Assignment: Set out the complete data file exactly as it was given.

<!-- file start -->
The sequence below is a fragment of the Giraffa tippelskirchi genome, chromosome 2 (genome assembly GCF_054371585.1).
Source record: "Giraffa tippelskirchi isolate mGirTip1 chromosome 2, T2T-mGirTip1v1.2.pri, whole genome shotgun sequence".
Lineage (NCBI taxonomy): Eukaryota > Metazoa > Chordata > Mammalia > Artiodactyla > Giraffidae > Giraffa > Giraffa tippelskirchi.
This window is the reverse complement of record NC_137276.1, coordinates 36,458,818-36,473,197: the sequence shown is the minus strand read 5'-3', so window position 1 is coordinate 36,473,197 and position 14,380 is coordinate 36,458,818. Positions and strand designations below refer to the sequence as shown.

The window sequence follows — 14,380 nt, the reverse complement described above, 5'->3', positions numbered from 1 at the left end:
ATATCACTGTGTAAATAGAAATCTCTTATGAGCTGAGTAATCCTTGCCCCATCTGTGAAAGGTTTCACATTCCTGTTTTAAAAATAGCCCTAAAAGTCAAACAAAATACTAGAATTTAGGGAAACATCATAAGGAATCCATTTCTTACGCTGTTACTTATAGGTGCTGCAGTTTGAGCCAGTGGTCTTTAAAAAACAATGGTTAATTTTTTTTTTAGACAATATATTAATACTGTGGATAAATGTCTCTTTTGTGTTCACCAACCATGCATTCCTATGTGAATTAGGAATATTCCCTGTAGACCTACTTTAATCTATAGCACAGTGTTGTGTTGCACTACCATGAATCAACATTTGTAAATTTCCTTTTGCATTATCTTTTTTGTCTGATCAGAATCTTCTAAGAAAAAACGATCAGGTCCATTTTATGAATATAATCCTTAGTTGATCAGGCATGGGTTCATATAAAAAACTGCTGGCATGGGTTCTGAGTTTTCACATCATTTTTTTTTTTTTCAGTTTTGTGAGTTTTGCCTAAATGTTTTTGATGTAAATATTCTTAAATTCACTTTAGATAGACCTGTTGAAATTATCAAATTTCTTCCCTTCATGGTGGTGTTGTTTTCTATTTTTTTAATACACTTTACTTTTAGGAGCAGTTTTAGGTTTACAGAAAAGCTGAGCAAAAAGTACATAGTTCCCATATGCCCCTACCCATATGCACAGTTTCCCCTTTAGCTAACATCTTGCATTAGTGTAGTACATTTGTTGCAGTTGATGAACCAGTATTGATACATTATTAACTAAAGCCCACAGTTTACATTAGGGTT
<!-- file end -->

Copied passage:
The sequence below is a fragment of the Giraffa tippelskirchi genome, chromosome 2 (genome assembly GCF_054371585.1).
Source record: "Giraffa tippelskirchi isolate mGirTip1 chromosome 2, T2T-mGirTip1v1.2.pri, whole genome shotgun sequence".
Lineage (NCBI taxonomy): Eukaryota > Metazoa > Chordata > Mammalia > Artiodactyla > Giraffidae > Giraffa > Giraffa tippelskirchi.
This window is the reverse complement of record NC_137276.1, coordinates 36,458,818-36,473,197: the sequence shown is the minus strand read 5'-3', so window position 1 is coordinate 36,473,197 and position 14,380 is coordinate 36,458,818. Positions and strand designations below refer to the sequence as shown.

The window sequence follows — 14,380 nt, the reverse complement described above, 5'->3', positions numbered from 1 at the left end:
ATATCACTGTGTAAATAGAAATCTCTTATGAGCTGAGTAATCCTTGCCCCATCTGTGAAAGGTTTCACATTCCTGTTTTAAAAATAGCCCTAAAAGTCAAACAAAATACTAGAATTTAGGGAAACATCATAAGGAATCCATTTCTTACGCTGTTACTTATAGGTGCTGCAGTTTGAGCCAGTGGTCTTTAAAAAACAATGGTTAATTTTTTTTTTAGACAATATATTAATACTGTGGATAAATGTCTCTTTTGTGTTCACCAACCATGCATTCCTATGTGAATTAGGAATATTCCCTGTAGACCTACTTTAATCTATAGCACAGTGTTGTGTTGCACTACCATGAATCAACATTTGTAAATTTCCTTTTGCATTATCTTTTTTGTCTGATCAGAATCTTCTAAGAAAAAACGATCAGGTCCATTTTATGAATATAATCCTTAGTTGATCAGGCATGGGTTCATATAAAAAACTGCTGGCATGGGTTCTGAGTTTTCACATCATTTTTTTTTTTTTCAGTTTTGTGAGTTTTGCCTAAATGTTTTTGATGTAAATATTCTTAAATTCACTTTAGATAGACCTGTTGAAATTATCAAATTTCTTCCCTTCATGGTGGTGTTGTTTTCTATTTTTTTAATACACTTTACTTTTAGGAGCAGTTTTAGGTTTACAGAAAAGCTGAGCAAAAAGTACATAGTTCCCATATGCCCCTACCCATATGCACAGTTTCCCCTTTAGCTAACATCTTGCATTAGTGTAGTACATTTGTTGCAGTTGATGAACCAGTATTGATACATTATTAACTAAAGCCCACAGTTTACATTAGGGTT